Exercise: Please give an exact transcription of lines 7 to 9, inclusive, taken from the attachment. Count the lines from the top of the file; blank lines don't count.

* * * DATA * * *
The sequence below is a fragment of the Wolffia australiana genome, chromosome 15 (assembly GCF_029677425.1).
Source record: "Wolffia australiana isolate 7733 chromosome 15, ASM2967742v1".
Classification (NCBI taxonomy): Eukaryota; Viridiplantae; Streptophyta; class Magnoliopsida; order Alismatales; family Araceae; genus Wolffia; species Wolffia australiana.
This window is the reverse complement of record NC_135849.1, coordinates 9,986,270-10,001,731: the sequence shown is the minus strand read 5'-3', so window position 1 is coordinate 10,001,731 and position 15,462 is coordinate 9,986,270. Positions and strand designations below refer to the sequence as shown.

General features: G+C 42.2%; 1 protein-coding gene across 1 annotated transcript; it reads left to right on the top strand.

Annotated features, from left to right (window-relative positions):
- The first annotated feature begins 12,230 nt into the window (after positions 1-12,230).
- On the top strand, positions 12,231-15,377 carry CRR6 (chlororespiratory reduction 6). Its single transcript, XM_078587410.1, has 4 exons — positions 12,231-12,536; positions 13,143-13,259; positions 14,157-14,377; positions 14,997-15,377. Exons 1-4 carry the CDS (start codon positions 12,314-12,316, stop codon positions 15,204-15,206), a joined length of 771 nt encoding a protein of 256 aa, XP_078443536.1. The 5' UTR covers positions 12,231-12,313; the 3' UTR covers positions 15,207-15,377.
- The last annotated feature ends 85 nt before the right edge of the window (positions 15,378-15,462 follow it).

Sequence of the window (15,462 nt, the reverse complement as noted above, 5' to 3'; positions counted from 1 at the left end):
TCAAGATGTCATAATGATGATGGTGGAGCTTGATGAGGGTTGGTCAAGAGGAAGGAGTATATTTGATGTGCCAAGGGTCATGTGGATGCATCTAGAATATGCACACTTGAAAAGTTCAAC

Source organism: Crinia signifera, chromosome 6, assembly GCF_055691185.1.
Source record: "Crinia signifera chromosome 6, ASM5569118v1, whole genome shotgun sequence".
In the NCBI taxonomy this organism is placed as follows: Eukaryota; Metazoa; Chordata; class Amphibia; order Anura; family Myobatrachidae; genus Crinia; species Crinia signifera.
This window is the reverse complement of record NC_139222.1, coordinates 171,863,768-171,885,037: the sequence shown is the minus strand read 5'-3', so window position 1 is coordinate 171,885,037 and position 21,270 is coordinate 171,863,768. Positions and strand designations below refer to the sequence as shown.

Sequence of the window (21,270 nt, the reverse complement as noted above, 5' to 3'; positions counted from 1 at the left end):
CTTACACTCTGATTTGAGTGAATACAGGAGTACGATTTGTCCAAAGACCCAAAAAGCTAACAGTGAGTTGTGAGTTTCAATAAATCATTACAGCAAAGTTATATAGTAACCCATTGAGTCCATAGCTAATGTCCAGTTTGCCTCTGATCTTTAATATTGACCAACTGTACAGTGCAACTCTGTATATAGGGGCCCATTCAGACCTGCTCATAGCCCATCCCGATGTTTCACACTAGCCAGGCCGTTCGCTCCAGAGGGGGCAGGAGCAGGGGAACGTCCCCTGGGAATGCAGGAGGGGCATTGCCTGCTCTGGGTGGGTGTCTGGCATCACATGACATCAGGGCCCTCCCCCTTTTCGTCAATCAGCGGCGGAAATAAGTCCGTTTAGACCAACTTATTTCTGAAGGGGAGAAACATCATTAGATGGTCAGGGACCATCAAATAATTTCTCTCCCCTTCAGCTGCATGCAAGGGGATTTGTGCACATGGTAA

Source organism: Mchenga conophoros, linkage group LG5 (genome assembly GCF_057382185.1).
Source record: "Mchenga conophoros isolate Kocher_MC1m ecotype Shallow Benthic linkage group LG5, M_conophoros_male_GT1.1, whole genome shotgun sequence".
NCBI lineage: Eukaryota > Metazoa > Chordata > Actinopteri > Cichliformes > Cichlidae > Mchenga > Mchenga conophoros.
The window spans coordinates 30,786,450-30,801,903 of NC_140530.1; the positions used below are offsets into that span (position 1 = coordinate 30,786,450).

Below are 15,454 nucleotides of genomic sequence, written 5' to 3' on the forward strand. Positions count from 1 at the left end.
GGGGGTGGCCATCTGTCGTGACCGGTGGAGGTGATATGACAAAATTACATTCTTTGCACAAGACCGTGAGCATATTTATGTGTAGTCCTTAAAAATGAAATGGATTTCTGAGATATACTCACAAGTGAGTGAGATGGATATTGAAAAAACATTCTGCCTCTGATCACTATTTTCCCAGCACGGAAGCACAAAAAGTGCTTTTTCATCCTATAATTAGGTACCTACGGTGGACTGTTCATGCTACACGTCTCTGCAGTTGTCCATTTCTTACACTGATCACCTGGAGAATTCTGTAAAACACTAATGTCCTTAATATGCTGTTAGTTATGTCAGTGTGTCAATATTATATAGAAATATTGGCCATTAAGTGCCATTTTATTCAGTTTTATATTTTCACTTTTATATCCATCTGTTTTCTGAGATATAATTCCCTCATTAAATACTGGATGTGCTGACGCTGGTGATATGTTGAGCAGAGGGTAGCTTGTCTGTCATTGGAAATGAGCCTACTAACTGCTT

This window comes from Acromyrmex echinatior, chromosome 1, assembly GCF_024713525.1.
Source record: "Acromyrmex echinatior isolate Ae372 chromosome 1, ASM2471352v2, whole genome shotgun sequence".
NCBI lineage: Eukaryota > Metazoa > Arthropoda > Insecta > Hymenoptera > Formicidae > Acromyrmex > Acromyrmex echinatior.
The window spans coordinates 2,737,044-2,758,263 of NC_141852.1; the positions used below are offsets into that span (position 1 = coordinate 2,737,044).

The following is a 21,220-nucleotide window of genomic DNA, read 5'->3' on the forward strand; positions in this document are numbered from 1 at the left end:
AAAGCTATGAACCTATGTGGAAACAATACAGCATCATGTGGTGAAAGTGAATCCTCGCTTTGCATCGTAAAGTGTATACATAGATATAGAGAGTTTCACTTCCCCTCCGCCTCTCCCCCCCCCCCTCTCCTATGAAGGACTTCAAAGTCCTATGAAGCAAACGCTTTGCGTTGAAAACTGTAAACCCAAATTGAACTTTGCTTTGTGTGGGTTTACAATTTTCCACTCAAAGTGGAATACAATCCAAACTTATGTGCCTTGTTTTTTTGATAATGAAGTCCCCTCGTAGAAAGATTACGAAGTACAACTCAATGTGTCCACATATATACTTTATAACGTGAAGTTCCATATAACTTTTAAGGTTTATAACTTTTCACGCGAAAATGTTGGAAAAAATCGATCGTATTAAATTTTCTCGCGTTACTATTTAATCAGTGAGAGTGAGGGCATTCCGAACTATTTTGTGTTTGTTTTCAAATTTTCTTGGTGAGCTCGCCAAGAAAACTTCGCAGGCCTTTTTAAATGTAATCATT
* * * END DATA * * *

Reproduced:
- The first annotated feature begins 12,230 nt into the window (after positions 1-12,230).
- On the top strand, positions 12,231-15,377 carry CRR6 (chlororespiratory reduction 6). Its single transcript, XM_078587410.1, has 4 exons — positions 12,231-12,536; positions 13,143-13,259; positions 14,157-14,377; positions 14,997-15,377. Exons 1-4 carry the CDS (start codon positions 12,314-12,316, stop codon positions 15,204-15,206), a joined length of 771 nt encoding a protein of 256 aa, XP_078443536.1. The 5' UTR covers positions 12,231-12,313; the 3' UTR covers positions 15,207-15,377.
- The last annotated feature ends 85 nt before the right edge of the window (positions 15,378-15,462 follow it).